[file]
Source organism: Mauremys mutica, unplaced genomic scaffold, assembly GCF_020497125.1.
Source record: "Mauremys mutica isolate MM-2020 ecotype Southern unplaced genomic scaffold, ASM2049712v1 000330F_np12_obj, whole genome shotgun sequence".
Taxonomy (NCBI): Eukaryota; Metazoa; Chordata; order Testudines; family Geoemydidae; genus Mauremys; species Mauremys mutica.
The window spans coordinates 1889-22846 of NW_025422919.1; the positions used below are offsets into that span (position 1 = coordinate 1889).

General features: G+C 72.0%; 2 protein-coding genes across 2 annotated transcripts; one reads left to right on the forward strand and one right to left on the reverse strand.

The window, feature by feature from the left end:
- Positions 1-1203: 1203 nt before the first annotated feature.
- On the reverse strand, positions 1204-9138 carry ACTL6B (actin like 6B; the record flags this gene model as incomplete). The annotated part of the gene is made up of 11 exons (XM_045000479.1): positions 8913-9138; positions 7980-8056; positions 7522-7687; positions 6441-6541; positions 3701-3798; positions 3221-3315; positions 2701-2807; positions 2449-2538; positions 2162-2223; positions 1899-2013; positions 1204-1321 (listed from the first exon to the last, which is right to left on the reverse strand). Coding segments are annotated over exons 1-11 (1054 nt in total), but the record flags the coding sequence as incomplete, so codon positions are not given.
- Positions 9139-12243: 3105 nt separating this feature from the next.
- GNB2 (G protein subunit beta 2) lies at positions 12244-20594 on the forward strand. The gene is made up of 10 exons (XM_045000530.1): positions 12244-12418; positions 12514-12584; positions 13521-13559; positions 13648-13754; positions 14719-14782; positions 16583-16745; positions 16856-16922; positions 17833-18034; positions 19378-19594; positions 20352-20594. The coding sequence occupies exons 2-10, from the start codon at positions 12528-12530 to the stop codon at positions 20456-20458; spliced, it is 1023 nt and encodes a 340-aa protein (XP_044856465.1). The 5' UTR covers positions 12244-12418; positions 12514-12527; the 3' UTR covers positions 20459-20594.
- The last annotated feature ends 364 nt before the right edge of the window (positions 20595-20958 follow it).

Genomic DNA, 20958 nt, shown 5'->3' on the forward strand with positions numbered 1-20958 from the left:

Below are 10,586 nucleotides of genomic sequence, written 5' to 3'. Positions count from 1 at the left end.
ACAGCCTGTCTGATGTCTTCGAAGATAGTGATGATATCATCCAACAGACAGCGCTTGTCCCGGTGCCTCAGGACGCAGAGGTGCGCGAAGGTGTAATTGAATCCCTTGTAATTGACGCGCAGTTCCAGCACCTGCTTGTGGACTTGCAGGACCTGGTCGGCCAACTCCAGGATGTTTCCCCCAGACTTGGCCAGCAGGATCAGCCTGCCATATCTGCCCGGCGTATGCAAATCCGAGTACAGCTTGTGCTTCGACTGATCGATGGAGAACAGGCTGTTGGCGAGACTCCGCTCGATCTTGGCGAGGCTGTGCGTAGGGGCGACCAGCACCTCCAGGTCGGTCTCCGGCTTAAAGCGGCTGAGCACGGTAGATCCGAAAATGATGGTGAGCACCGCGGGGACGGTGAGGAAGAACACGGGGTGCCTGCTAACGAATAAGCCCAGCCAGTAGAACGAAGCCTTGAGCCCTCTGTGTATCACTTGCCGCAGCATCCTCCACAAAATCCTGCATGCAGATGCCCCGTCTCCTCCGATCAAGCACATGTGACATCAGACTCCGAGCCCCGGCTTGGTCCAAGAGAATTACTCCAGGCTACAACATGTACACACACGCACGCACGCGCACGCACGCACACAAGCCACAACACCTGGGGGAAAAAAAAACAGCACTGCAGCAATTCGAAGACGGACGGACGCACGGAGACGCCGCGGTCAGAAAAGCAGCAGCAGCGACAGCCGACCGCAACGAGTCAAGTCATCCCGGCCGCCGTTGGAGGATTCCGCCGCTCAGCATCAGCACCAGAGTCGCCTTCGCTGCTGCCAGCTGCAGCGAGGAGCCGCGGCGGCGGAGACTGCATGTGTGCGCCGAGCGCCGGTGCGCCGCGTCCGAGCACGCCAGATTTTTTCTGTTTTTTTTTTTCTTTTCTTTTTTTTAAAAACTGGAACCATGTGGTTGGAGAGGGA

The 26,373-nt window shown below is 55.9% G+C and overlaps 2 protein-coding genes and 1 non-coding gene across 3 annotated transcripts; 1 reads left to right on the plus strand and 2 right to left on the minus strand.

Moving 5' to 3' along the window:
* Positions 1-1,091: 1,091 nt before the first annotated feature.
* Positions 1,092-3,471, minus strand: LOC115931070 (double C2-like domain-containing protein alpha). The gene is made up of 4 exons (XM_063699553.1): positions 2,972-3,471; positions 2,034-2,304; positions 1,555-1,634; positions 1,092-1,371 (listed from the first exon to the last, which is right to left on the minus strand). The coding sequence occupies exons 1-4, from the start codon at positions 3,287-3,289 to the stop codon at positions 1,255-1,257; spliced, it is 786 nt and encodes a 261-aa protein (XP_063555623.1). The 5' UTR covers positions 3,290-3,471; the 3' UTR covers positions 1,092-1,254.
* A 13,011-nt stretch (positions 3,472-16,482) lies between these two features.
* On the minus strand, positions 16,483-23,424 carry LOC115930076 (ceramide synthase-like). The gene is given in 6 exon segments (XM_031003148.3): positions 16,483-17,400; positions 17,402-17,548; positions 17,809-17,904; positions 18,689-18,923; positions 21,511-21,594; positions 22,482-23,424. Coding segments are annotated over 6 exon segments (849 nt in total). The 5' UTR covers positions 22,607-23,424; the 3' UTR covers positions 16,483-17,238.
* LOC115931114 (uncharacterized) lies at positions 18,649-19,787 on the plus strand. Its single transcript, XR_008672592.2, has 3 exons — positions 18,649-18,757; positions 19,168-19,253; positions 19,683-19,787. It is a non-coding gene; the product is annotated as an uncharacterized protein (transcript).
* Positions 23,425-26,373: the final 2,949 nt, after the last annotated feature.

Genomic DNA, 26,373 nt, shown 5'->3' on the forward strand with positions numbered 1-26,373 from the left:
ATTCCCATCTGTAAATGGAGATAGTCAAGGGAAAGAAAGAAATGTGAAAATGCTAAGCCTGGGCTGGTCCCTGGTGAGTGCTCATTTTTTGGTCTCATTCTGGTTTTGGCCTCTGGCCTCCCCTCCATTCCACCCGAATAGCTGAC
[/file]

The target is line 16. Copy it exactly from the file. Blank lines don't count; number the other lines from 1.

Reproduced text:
Moving 5' to 3' along the window: